History of Vegetarianism in Japan

Mitsuru Kakimoto, a member of the Japanese Vegetarian Society writes: “A survey I conducted in 80 Western countries, including among Americans, British and Canadians, showed that about half of them believe that vegetarianism originated in India. Some respondents suggested that the birthplace of vegetarianism is China or Japan. It seems to me that the main reason is that vegetarianism and Buddhism are associated in the West, and this is not surprising. In fact, we have every reason to assert that “.

Gishi-Wajin-Den, a Japanese history book written in China in the third century BC, says: “There are no cattle in that country, no horses, no tigers, no leopards, no goats, no magpies are found on this land. The climate is mild and people eat fresh vegetables both in summer and winter.” Seems to be, . They also caught fish and shellfish, but hardly ate meat.

At that time, Japan was dominated by the Shinto religion, essentially pantheistic, based on the worship of the forces of nature. According to writer Steven Rosen, in the early days of Shinto, people because of the ban on the shedding of blood.

A few hundred years later, Buddhism came to Japan, and the Japanese stopped hunting and fishing. In the seventh century, Empress Jito of Japan encouraged the release of animals from captivity and established nature reserves where hunting was prohibited.

In 676 AD The then-reigning Japanese emperor Tenmu proclaimed a decree prohibiting the eating of fish and shellfish, as well as animal and poultry meat.

During the 12 centuries from the Nara period to the Meiji Reconstruction in the second half of the 19th century, the Japanese ate only vegetarian dishes. The staple foods were rice, legumes and vegetables. Fishing was allowed only on holidays. (reri means cooking).

The Japanese word shojin is the Sanskrit translation of vyria, which means to be good and avoid evil. Buddhist priests who studied in China brought from their temples the practice of cooking with asceticism for the purpose of enlightenment, strictly in accordance with the teachings of the Buddha.

In the 13th century, Dogen, the founder of the Soto-Zen sect, gave . Dogen studied Zen teachings abroad in China during the Song Dynasty. He created a set of rules for the use of vegetarian cuisine as a means to enlighten the mind.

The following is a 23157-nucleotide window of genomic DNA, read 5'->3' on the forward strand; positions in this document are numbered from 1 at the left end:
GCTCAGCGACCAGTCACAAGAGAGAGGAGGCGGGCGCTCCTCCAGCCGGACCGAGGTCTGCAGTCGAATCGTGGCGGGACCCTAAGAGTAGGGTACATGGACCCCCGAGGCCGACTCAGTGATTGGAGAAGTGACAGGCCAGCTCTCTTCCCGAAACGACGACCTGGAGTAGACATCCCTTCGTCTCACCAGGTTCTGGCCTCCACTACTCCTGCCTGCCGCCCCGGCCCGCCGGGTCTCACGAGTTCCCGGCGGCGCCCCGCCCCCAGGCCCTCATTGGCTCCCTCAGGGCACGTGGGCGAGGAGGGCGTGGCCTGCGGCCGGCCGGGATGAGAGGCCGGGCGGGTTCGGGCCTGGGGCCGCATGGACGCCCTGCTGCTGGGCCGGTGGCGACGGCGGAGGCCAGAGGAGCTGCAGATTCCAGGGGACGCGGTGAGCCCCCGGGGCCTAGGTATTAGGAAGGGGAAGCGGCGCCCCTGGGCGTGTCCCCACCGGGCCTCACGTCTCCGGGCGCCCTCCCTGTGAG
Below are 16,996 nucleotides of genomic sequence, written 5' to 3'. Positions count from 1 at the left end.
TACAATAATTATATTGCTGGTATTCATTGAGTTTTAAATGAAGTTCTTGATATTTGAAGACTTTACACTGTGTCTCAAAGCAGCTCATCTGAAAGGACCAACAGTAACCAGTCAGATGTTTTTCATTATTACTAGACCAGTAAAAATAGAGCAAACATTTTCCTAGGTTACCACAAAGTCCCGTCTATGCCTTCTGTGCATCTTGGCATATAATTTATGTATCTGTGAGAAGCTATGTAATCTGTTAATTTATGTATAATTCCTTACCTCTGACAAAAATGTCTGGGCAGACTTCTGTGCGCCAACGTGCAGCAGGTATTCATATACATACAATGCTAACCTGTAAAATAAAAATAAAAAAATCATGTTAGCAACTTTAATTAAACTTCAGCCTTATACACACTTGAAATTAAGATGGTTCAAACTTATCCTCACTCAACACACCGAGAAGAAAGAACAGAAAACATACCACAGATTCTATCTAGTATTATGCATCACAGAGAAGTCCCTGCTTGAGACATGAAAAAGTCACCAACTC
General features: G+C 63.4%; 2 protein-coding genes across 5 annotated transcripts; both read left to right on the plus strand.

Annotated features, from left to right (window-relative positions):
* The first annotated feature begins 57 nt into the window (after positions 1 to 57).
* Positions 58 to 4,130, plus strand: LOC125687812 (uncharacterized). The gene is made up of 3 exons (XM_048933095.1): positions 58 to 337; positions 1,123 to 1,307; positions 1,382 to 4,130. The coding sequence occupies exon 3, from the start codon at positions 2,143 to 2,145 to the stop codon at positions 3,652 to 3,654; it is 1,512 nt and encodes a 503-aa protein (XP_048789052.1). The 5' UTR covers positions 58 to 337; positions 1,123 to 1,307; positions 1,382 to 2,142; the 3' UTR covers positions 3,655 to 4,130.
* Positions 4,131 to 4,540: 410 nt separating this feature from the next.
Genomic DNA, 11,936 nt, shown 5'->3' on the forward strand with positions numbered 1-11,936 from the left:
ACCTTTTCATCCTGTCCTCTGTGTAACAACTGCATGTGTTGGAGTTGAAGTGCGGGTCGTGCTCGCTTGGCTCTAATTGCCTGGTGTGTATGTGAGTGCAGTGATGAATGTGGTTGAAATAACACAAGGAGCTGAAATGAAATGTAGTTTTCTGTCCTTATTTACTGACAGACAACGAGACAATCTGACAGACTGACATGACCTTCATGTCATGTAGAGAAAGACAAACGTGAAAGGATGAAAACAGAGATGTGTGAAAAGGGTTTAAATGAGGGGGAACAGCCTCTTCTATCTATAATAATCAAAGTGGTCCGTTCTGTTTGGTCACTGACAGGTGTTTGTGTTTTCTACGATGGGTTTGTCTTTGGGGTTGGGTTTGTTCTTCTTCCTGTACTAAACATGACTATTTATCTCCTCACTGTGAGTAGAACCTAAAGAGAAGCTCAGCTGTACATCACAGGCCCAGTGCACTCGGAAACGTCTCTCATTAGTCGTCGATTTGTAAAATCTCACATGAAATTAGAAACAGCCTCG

It had a significant impact on the Japanese people. The food served at the tea ceremony is called Kaiseki in Japanese, which literally means “chest stone”. Monks who practiced asceticism pressed heated stones to their chests to quench their hunger. The word Kaiseki itself has come to mean light food, and this tradition has greatly influenced Japanese cuisine.

The “Temple of the Butchered Cow” is located in Shimoda. It was built shortly after Japan opened its doors to the West in the 1850s. It was erected in honor of the first cow killed, marking the first violation of the Buddhist precepts against eating meat.

In the modern era, Miyazawa, a Japanese writer and poet of the early 20th century, created a novel that describes a fictional vegetarian convention. His writings played an important role in the promotion of vegetarianism. Today, not a single animal is eaten in Zen Buddhist monasteries, and Buddhist sects such as Sao Dai (which originated in South Vietnam) can boast.

Buddhist teachings are not the only reason for the development of vegetarianism in Japan. In the late 19th century, Dr. Gensai Ishizuka published an academic book in which he promoted academic cuisine with an emphasis on brown rice and vegetables. His technique is called macrobiotics and is based on ancient Chinese philosophy, on the principles of Yin and Yang and Doasism. Many people became followers of his theory of preventive medicine. Japanese macrobiotics calls for eating brown rice as half of the diet, with vegetables, beans and seaweed.

In 1923, The Natural Diet of Man was published. The author, Dr. Kellogg, writes: “. He eats fish once or twice a month and meat only once a year.” The book describes how, in 1899, the emperor of Japan set up a commission to determine whether his nation needed to eat meat in order to make people stronger. The commission concluded that “the Japanese have always managed to do without it, and their strength, endurance and athletic prowess are superior to those of any of the Caucasian races. The staple food in Japan is rice.

Also, the Chinese, Siamese, Koreans and other peoples of the East adhere to a similar diet. .

Mitsuru Kakimoto concludes: “The Japanese began to eat meat about 150 years ago and are currently suffering from diseases caused by excess consumption of animal fat and toxins used in agriculture. This encourages them to look for natural and safe food and return to traditional Japanese cuisine again.”

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